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The Count of Monte Cristo
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The Count of Monte Cristo
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  • "But it must have vexed M. Morrel, good, worthy man," said Caderousse.
  • "Ah," cried Albert, "it is very lucky that M. Morrel comes to aid me; you are vexed, are you not, that he thus gives a clew to the labyrinth?"
  • "Come, Hermine," he said, after a short time, "answer candidly,—something vexes you—is it not so?"
  • They have vexed you, and you are angry?
  • You will find your horses in bad condition, from the results of this accident; they seem thoroughly stupefied, as if sulky and vexed at having been conquered by man.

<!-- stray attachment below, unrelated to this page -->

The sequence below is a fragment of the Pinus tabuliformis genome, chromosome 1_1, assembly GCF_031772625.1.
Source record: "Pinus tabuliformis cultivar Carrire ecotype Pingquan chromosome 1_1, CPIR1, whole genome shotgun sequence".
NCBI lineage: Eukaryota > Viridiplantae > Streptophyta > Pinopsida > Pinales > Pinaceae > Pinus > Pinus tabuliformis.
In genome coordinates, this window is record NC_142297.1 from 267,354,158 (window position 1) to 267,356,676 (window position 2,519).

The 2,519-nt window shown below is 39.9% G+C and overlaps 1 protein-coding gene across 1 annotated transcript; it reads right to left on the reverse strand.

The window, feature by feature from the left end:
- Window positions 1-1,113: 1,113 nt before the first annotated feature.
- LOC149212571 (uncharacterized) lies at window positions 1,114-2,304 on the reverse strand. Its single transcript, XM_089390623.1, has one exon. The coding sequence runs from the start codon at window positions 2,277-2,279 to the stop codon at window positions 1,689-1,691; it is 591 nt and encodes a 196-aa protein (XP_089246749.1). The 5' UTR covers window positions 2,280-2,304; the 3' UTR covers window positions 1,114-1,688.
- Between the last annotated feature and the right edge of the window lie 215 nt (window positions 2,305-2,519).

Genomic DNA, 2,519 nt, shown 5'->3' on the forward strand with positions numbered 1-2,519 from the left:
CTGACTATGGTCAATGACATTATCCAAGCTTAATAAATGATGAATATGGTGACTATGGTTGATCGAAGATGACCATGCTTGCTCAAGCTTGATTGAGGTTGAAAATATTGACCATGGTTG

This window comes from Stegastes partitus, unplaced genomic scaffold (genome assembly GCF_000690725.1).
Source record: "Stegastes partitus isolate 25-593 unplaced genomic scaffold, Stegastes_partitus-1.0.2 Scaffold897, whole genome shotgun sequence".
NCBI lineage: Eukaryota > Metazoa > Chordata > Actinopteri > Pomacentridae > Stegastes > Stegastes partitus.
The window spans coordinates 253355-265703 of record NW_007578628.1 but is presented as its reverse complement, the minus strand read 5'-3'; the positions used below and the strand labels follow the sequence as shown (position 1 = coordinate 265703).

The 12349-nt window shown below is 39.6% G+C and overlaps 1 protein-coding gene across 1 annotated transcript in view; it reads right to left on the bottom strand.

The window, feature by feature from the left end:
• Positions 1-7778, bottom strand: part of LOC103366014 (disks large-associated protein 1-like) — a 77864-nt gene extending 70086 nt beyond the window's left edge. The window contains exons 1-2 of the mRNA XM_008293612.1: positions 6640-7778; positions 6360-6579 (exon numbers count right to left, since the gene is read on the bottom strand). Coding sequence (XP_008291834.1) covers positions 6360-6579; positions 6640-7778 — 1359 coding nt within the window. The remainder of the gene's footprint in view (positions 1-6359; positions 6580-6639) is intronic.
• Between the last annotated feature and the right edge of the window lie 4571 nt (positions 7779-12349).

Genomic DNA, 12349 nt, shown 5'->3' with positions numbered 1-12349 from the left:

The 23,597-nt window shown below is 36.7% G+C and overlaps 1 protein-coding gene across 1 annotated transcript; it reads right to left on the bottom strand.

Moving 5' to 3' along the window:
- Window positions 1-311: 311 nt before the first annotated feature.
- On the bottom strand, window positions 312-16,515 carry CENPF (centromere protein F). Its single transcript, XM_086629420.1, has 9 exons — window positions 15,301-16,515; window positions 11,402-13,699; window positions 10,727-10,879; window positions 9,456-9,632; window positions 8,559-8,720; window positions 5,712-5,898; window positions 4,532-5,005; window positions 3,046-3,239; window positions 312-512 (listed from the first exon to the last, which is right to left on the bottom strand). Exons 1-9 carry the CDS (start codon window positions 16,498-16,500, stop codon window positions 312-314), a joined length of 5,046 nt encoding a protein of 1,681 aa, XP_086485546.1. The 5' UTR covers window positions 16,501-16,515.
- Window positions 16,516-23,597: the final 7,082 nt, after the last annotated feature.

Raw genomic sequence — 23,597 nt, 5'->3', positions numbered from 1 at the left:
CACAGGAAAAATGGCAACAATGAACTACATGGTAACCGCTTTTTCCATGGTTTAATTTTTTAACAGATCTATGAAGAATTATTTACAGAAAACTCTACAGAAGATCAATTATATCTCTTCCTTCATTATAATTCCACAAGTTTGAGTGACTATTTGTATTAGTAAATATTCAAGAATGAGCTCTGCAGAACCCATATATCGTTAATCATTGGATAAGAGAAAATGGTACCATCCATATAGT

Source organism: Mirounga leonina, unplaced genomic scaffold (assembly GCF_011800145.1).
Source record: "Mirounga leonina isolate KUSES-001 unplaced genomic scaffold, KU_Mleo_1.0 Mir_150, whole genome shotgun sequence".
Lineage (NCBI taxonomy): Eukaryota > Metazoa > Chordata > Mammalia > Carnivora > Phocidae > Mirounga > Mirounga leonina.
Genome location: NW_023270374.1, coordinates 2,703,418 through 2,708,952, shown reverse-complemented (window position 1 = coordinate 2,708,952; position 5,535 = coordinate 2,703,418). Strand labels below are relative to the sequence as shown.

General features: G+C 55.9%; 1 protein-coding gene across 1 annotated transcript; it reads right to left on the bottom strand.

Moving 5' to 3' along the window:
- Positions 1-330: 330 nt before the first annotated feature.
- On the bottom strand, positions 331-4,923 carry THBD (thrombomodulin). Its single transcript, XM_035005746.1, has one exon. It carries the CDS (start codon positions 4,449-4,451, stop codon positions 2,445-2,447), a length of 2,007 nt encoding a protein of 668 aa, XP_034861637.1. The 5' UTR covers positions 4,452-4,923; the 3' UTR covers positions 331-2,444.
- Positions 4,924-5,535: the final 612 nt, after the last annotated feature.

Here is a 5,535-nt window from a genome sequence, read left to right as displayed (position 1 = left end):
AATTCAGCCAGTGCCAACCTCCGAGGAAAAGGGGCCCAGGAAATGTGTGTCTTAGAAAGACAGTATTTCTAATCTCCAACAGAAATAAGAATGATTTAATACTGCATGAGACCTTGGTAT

• Then why are you still vexed and grieved?
  • The eyes repeated several times, "No, no, no." "Then you are vexed with the engagement?"
  • Some one has vexed you; I will allow no one to annoy you.
  • "Well, listen," said Valentine, throwing herself on her knees, and putting her arm round her grandfather’s neck, "I am vexed, too, for I do not love M. Franz d’Epinay."
  • You are irritated and vexed—tell me how this Fernand is related to you?
  • "It is not so much the loss of the money that vexes me," said Villefort, "though, after all, 900,000 francs are worth regretting; but I am the more annoyed with this fate, chance, or whatever you please to call the power which has destroyed my hopes and my fortune, and may blast the prospects of my child also, as it is all occasioned by an old man relapsed into second childhood."

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  • It is a vexing problem.
  • the chronic diseases which vex mankind

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